Shell developed its fuels for the new generation of aircraft

Helping with the war effort

Shell was a crucial partner to the Allies in both World Wars. During World War I, Shell became the main fuel supplier of the British army and also offered all of its ships to the British Admiralty, including the Murex.

The inter-war years were a time of rapid expansion for oil companies as the use of motor cars and demand for petrol increased. Shell fuelled the first trans-Atlantic flight made by Alcock and Brown in 1919, developed new and improved drilling techniques and, in 1929, founded Shell Chemicals to advance the refinement of chemicals from oil.

When World War II began, Shell’s London office was dedicated to supporting the war effort and the company’s refineries in the USA produced aviation fuel to support the Allied air forces. All Shell tankers came under Government control and many Shell staff showed great bravery in keeping them going, including the flying ace Douglas Bader who worked in the aviation department of Asiatic Petroleum before joining the RAF in 1939. War was also a catalyst for great innovation, with major advances in both fuel and chemicals research, including the development of fuels for new generations of aircraft such as the Spitfire.

Shell from 1946 to the present day

1946 – 1960

Black and white photo of Vexilla tanker in dock
The Vexilla tanker, built in 1955, formed part of Shell’s new fleet

Post-war expansion

The immediate post-war years were some of the toughest Shell had yet faced. Reconstruction was very expensive and the market for oil was changing rapidly. Against this backdrop Shell launched new exploration programmes in Africa and South America and built new refineries in the UK. The company also invested in larger and higher-powered ships – supertankers – in order to carry more oil in bulk.

In 1947, the first commercially viable offshore well was drilled in the Gulf of Mexico and within 8 years the company had over 300 such wells. New discoveries were also made in Borneo and the Niger Delta, and commercial production of oil in Nigeria began in 1958.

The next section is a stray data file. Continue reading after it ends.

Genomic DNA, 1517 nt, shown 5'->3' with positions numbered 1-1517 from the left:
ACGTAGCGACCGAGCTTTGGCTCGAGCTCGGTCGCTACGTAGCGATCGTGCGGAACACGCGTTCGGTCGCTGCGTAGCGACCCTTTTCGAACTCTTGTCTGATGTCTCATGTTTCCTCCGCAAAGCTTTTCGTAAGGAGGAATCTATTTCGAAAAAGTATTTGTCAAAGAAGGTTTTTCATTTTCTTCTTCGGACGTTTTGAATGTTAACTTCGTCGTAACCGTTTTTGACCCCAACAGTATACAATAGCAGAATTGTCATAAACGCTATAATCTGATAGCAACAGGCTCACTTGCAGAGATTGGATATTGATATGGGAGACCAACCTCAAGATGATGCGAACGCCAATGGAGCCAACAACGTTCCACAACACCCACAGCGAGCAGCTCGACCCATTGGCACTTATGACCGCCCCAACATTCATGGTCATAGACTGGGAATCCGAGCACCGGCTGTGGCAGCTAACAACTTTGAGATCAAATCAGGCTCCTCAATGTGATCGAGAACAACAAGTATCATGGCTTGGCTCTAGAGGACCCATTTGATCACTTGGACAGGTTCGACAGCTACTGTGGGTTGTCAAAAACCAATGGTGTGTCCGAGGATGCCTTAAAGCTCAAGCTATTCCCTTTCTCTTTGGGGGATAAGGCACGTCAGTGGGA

A number of scientific advances at this time boosted the demand for oil, including the invention of the jet engine – its architect Sir Frank Whittle even worked for the company for a number of years.

1961 – 1980

Black and white photo of SS Methane Princess in sea
The first consignment of LNG from Algeria was delivered during 1964 in the Methane Princess

New ideas and directions

Shell started the 1960s by strengthening its presence in the Middle East, discovering oil in Yibal, Oman’s most prolific field. This discovery was the country’s first and would go on to transform Oman’s economy. The Groningen gas field in the Netherlands was also discovered at the start of the decade, followed by the discovery of gas in the North Sea. This time was also a golden period of research by Shell Chemicals and the company also took the decision to internationalise, placing local people in top positions to make the most of homegrown talent in each country. 

The closure of the Suez Canal in 1967 for eight years confirmed the wisdom of Shell’s decision to invest in super tankers. At the same time, Shell was a partner in the first sea transportation of liquefied natural gas (LNG) in 1964 – from the Algeria to the UK – opening up a whole new market for the business.

Instability in the Middle East at the end of the 1960s and the start of the 1970s led to a quadrupling of oil prices and meant that the era of cheap energy came to an end. In response, Shell began to diversify, in particular into coal, nuclear power and metals. Shell also began to look beyond the traditional oil-producing countries for supplies and stepped up exploration in the North Sea and in the USA.

1981 – 2004

Photo of GTL plant at dusk
Shell’s GTL plant in Bintulu, Malaysia, was the world’s first commercial GTL plant

Growing and facing challenges